I remember when I was very young, I believed I was white. My friends were white and all the people in our neighborhood were white. Even though the people around me would often call me simply Asian or, by the older white men my family knew, Oriental.
I thought that — as someone who was actually biracial — if I was being called by one of the two halves of my identity, then I should also be called by the other just as easily.
My mother had a mirror in the upstairs bathroom that was frustratingly small. It was round and placed at a height where, at my short stature, my reflection would cut off a little below my chin. I often had to stand on tiptoe to get a sense of what my full hair and face actually looked like, but after a while I didn’t even bother anymore.
Growing up, I tended to avoid mirrors unless I needed them. Seeing my face was never intentional, only by accident when my eyes flickered to the reflective surface and caught a glimpse of myself.
If you would have asked me what I saw in that mirror that made me so uneasy from such a young age, I would have simply said: I look like an alien.
I grew up in the ’90s, a time before there were YouTube videos about the finer tips of on point liner, cut creases, and perfecting one’s contour. If your mother, aunt, siblings, or friends weren’t into makeup, then you either had to experiment on your own or rely on magazines to lead you to aesthetic enlightenment.
Classic magazines like Seventeen and the famously risqué — at the time (though laughably absurd in retrospect) — Cosmopolitan offered girls guidance on what colors would suit you best.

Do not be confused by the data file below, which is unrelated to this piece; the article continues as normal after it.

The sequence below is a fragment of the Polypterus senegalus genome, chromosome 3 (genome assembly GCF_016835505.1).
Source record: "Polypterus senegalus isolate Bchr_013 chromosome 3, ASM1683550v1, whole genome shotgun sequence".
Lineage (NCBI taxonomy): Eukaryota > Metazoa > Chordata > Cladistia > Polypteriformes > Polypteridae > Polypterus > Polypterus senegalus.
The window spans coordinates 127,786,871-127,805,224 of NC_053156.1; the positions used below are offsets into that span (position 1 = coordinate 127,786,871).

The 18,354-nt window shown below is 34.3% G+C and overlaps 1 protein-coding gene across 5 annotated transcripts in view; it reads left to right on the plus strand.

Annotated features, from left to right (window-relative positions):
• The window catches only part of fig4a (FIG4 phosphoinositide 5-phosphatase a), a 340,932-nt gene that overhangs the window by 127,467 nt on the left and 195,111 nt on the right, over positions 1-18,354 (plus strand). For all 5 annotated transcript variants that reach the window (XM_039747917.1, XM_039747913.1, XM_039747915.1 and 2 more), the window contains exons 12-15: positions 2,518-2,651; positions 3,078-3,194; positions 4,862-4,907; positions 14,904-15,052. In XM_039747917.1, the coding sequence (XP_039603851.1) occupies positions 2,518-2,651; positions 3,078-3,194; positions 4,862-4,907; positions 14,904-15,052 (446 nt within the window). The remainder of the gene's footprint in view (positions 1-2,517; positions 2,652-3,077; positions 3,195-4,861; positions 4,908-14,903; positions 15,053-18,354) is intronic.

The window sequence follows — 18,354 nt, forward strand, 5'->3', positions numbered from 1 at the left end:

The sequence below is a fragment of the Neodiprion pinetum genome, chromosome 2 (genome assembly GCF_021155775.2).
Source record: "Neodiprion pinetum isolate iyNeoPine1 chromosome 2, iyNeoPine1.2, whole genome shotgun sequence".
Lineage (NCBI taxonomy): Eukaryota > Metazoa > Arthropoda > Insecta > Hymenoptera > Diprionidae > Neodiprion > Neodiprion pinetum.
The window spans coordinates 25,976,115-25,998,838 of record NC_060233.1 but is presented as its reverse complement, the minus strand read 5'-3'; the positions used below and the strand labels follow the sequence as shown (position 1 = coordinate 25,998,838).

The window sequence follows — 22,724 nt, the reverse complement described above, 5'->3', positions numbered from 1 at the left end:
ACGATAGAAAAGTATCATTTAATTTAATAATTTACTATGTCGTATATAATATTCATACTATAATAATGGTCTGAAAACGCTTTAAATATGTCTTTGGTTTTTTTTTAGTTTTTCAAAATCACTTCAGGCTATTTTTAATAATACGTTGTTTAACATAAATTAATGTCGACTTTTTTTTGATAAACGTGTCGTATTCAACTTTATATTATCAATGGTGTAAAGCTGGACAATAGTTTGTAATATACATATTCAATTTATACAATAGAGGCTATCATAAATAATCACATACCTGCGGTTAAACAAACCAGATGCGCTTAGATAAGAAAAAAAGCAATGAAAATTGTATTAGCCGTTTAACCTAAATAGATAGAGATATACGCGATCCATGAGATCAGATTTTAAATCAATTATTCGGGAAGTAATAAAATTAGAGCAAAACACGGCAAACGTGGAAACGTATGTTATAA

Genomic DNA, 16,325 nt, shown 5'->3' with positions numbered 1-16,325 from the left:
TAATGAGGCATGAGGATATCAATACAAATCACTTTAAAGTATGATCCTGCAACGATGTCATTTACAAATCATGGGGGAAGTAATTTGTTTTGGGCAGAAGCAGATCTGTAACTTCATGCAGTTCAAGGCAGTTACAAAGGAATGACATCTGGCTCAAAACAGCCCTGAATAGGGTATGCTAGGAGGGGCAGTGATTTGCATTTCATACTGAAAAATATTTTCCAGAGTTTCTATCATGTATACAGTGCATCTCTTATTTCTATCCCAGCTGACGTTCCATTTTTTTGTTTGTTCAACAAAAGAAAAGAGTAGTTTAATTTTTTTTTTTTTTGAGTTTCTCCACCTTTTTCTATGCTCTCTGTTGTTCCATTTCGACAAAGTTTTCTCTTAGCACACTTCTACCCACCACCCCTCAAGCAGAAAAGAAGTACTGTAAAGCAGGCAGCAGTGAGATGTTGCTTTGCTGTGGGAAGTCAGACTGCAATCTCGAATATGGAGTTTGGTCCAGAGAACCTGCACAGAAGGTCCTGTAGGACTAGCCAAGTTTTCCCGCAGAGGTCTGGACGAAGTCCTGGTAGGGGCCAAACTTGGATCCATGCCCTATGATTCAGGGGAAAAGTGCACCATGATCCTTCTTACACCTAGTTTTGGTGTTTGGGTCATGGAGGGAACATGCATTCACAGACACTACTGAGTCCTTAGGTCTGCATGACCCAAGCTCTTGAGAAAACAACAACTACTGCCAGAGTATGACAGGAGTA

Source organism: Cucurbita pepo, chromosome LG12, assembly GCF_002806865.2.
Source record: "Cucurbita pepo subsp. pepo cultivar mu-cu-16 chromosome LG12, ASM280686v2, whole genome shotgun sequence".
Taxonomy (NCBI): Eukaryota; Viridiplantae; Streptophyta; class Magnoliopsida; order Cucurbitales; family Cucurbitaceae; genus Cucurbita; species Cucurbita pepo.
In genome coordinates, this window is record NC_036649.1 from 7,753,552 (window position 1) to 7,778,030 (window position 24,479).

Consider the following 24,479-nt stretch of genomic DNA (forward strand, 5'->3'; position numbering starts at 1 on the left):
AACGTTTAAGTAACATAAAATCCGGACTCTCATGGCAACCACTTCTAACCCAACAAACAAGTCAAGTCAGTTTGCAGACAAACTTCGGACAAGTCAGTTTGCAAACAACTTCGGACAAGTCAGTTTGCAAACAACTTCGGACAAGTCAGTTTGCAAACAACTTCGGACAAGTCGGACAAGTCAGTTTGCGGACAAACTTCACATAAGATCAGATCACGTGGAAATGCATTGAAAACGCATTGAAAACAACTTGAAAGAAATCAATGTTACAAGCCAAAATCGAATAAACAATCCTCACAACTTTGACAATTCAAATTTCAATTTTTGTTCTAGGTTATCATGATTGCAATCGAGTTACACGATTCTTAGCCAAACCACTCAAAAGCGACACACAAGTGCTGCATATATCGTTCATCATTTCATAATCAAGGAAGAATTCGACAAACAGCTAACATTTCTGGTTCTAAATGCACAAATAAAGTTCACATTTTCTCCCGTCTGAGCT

Were you warm-toned or cool-toned? Should you wear silver or gold jewelry? What eyeshadow colors worked best with your hair color and your eye color? What lipsticks were kiss-proof and which mascaras were cry-proof?
I remember becoming increasingly interested in the idea of beauty and the possibility of making minor tweaks to make myself aesthetically pleasing. It wasn’t necessarily to get attention from girls or boys. More than anything, I think I just wanted to understand what my “best” features actually were.
It took a moment for me to realize that the eye shape on the page was different than my own, that the enhance-what-you-have look was intended for less hooded eyes than mine.
I was a late bloomer when it came to doing much to my face, but I learned fairly quickly that what was touted as the fundamental aspects of beauty would take a little more work for me. Trying to match a foundation shade to my biracial skin tone, for instance, was a nightmare for a number of years.
My first experience with skin color bias actually happened in an art class during middle school.
The final project for the course was to paint a portrait of yourself and I struggled to get the tone just right for a few days. One of my closest friends in the class was of Ashkenazi Jewish descent. She too struggled with getting the right olive color to match her own skin. After messy trial and error attempts between the two of us, we asked the art teacher for some help.
We watched as she attempted to mix the right colors for each of us, growing increasingly uncomfortable as the colors became farther and farther from what we actually looked like.